The Department for Environment, Food and Rural Affairs's post-Brexit payment plan for farmers is based on “blind optimism” and the lack of information is "concerning", according to a powerful committee of MPs.
As the EU’s Common Agricultural Policy payment system that dominated farming in the country for 40 years is phased out, ministers have instead proposed a scheme based on improved productivity and environmental management of land.
Known as “ELMS”, the Environmental Land Management Scheme will be launched in full in 2024 with the government outlining three payments available for sustainable farming, local nature recovery and landscape recovery.
But in a damning report released by the Public Accounts Committee this week, Defra is accused of having given "no detail" on how the schemes will work, or how it will offset the loss of EU payments, which will reduce by more than half in two years time.
PAC deputy chair Sir Geoffrey Clifton-Brown said: “We have known we were replacing the CAP since 2016 and still we see no clear plans, objectives or communications with those at the sharp end – farmers – in this multi-billion pound, radical overhaul of the way land is used and, more crucially, food is produced in this country.
“Farmers, especially the next generation of farmers who we will depend on to achieve our combined food production and environmental goals, have been left in the dark and it is simply wrong that Defra’s own failures of business planning should knock on to undermine the certainty crucial to a critical national sector.”
The report said Defra acknowledged during the committee's inquiry into ELMS that without the detail of plans, its confidence in the scheme could appear to be “just blind optimism as far as farmers are concerned”.
An average farm in England makes a net profit of just £22,800 a year, according to the report, and Conservative MP Clifton-Brown said there is fear that small-scale farmers and tenant farms will go out of business.
The MPs said they believe Defra is over-optimistic about its timescales, resulting in repeated delays and uncertainty over the delivery timetable for ELMS.
The report also states that the department has not explained whether the ELMS system contributes to the government’s environmental goals.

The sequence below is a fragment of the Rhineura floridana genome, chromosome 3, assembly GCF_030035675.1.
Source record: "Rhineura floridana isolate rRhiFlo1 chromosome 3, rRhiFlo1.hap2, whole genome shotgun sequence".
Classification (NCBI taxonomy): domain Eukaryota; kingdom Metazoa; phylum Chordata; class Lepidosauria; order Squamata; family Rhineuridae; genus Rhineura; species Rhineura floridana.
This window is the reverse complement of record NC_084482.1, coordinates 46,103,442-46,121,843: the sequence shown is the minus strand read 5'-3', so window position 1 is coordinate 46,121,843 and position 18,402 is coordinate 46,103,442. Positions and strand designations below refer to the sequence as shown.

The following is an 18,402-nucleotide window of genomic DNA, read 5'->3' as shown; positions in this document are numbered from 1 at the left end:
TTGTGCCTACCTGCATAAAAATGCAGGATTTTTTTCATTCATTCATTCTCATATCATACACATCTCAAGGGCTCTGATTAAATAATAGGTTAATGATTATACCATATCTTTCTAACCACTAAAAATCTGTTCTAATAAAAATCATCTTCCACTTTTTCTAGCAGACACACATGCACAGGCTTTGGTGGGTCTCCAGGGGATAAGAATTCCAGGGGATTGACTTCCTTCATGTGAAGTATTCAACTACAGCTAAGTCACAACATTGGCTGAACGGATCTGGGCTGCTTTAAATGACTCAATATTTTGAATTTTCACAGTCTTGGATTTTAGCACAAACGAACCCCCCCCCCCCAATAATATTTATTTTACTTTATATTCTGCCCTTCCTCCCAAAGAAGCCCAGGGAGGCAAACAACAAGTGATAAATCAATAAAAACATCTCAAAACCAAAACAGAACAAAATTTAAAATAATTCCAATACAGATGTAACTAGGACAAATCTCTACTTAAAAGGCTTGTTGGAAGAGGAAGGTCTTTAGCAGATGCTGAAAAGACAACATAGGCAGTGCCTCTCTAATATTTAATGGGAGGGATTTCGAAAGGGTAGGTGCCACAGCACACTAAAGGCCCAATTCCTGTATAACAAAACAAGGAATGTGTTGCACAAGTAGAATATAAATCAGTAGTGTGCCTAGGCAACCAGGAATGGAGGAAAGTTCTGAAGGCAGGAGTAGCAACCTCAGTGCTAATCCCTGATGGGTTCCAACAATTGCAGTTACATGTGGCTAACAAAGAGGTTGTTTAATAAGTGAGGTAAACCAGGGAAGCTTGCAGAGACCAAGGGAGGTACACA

The MPs are asking for Defra to report to the committee early in 2022, and then annually on how deliverable its plans are for the transition to a post-Brexit farming system.
They also highlighted a lack of trust between farmers and Defra to deliver the new programme and accused the department of a “last minute approach” to providing information.
Boris Johnson said in 2019 that Brexit would give British farmers the the opportunity to free themselves from CAP and end up with a better deal.
The prime minister said: “Once we leave [the EU]… we will have a historic opportunity to introduce new schemes to support farming – and we will make sure that farmers get a better deal.
“Brexit presents enormous opportunities for our country and it’s time we looked to the future with pride and optimism.”
Environment secretary George Eustice announced this week that farmers and landowners will soon be able to bid for funding for “rewilding” the countryside, as part of the new payments system.
Up to 15 pilot projects will be awarded funding under the first of the “landscape recovery” part of ELMS.
Commenting on the PAC report, Eustice said: “We disagree with many of the points made by the committee which fail to take account of recent developments.
“Farm incomes have improved significantly since the UK voted to leave the EU in 2016 and there will never be a better time to improve the way we reward farmers.
“In December, I set out comprehensive details of the Sustainable Farming Incentive including full payment rates and we published an in-depth analysis of UK food security and agricultural output.
“In the past week we’ve shared further details of the Local Nature Recovery and Landscape Recovery schemes and announced a major increase in payment rates for those farmers involved in existing agri-environment schemes.”
Kate Proctor is political editor of CSW's sister title PoliticsHome, where this story first appeared